On-chain data shows that Bitcoin’s mining difficulty was lowered to 31.36 trillion hashes at a block height of 756,000.

Despite this, the Bitcoin ecosystem is still guarded by the most secure blockchain network.

According to data from BTC.com, the Bitcoin mining difficulty adjustment decreased by approximately 2.3% on September 28th.
The latest decline comes two weeks after the figures tapped an all-time high of 32.04 trillion hash after four consecutive increases.
The price of the crypto-asset managed to surge past $20,000 yesterday, during which ensued a mass profit-taking session as certain sections of traders resorted to offloading their bags.
The jump was short-lived as Bitcoin lost around 6% and was struggling below the psychological support level.
Nevertheless, the asset’s mining activity appears to be thriving, with competition among miners continuing to amplify.
Bitcoin’s hash rate remained at 220.75 EH/s hovering near its peak of 231 EH/s despite concerns about profitability.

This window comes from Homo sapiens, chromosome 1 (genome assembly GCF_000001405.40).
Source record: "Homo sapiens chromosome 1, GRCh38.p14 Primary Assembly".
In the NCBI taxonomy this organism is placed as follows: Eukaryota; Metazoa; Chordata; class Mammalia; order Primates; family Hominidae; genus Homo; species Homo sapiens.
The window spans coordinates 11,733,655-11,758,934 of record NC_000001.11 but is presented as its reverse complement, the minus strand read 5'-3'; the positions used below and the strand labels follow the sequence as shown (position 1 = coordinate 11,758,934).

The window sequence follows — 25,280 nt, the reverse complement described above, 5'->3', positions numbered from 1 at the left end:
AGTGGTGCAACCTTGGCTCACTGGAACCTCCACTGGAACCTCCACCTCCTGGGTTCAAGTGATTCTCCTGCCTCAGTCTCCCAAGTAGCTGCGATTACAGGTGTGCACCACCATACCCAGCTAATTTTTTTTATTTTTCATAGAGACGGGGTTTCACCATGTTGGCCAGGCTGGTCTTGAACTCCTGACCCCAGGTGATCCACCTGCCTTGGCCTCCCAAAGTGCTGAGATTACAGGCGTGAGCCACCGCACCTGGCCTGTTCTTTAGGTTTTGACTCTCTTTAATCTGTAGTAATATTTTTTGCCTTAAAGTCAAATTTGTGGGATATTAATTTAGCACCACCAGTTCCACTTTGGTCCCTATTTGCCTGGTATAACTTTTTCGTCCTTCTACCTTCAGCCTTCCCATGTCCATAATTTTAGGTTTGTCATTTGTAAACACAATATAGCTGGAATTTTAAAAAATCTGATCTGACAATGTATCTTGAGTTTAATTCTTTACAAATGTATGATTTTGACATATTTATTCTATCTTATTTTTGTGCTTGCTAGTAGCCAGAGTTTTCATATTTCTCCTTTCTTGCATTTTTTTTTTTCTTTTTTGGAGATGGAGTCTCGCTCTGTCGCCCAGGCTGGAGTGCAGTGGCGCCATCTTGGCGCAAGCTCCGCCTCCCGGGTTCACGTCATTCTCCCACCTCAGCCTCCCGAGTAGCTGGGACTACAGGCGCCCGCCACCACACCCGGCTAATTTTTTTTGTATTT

The rising hash rate also comes amid a heightened focus on Bitcoin’s carbon footprint. The power consumption criticisms have prompted a renewed effort to regulate the asset class.
Existing miners are increasingly transitioning to renewable sources to stay in good books with regulatory agencies.
According to a new study published by Cambridge Centre for Alternative Finance (CCAF), fossil fuels account for almost two-thirds of the total electricity mix used for Bitcoin mining (62.4%), whereas sustainable energy sources are 37.6% (of which 26.3% are renewables and 11.3% nuclear).
Additionally, renewable energy sources in Bitcoin mining declined by nearly 30% % in 2021 from over 40% in 2020, which triggered the greenhouse gas emissions to increase by a whopping 63%.

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